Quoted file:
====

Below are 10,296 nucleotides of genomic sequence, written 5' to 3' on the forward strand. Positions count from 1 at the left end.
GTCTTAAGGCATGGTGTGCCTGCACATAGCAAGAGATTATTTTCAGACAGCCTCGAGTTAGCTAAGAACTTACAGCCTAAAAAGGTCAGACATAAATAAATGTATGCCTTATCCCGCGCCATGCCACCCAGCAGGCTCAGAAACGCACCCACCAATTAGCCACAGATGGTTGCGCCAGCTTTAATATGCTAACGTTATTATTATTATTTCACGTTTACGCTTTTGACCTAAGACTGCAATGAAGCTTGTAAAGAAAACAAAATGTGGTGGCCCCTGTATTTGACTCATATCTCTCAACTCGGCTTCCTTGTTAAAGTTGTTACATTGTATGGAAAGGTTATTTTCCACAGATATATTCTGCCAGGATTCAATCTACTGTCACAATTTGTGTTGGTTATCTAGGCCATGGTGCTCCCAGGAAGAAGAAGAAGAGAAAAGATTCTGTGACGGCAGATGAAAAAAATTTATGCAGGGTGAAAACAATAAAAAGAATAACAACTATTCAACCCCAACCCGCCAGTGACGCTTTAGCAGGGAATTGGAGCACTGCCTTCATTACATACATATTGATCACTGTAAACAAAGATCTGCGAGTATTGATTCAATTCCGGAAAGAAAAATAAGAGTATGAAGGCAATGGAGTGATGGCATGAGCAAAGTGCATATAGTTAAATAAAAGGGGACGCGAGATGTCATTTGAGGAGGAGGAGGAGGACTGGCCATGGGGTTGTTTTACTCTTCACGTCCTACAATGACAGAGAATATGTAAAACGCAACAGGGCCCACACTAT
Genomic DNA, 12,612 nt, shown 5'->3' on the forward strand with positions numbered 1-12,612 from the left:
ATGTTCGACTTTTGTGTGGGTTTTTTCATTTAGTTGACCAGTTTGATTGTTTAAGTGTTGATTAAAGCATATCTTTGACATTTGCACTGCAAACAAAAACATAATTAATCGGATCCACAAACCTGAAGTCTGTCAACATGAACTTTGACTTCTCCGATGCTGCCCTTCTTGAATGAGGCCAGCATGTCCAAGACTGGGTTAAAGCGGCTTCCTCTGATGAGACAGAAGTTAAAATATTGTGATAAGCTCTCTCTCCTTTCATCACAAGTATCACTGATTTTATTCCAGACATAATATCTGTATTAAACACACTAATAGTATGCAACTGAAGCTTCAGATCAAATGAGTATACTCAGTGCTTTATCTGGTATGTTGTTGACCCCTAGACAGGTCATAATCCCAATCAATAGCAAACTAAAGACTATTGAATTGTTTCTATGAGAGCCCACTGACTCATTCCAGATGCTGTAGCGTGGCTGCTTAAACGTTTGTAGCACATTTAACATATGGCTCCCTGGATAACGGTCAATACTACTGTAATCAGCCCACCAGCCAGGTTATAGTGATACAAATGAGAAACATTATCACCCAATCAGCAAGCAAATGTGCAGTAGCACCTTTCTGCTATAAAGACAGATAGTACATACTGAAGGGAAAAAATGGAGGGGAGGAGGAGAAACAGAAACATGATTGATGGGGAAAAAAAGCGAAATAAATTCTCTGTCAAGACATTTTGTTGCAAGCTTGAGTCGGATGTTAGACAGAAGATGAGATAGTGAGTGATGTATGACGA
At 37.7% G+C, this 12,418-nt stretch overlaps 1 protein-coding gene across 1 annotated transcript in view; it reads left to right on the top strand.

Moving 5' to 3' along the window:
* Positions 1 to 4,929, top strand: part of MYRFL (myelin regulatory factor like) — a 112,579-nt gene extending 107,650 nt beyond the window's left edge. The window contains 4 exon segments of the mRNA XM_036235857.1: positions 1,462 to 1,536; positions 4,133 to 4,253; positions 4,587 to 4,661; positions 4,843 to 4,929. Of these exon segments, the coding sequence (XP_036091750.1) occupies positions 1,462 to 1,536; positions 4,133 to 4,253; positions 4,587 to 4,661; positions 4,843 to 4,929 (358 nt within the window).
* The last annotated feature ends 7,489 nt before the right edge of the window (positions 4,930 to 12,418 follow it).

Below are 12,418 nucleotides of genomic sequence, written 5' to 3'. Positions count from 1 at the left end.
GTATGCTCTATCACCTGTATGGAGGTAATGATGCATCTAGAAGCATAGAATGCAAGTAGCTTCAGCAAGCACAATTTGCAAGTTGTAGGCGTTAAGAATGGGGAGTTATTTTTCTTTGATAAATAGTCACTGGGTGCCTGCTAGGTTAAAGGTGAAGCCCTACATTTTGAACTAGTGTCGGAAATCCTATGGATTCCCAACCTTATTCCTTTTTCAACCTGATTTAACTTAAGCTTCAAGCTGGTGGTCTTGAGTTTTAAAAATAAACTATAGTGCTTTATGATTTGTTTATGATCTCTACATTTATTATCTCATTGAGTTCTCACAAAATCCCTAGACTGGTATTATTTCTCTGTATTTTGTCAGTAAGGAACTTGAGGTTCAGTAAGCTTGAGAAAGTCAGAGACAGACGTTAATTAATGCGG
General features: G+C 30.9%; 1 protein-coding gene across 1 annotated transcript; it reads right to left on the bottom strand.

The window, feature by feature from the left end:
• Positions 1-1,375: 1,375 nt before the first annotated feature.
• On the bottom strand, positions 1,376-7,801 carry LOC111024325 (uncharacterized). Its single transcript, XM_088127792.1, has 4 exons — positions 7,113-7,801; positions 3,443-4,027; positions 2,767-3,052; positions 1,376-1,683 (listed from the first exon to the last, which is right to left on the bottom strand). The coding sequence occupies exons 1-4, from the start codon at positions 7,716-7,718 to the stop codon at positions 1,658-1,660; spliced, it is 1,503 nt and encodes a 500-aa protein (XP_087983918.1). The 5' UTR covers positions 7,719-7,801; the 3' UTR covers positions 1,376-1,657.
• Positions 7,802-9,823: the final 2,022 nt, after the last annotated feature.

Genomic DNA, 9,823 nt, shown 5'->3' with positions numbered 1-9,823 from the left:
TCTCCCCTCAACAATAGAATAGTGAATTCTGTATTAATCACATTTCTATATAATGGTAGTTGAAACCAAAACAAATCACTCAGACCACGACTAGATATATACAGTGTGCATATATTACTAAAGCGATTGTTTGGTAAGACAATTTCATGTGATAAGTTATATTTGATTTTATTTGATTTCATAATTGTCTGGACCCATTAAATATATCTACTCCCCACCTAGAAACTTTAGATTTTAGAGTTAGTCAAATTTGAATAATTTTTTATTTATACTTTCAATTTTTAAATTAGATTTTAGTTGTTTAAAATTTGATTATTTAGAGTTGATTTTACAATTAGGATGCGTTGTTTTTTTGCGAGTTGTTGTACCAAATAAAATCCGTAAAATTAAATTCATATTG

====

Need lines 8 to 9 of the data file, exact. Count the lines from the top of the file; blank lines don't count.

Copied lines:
* The last annotated feature ends 7,489 nt before the right edge of the window (positions 4,930 to 12,418 follow it).

Below are 12,418 nucleotides of genomic sequence, written 5' to 3'. Positions count from 1 at the left end.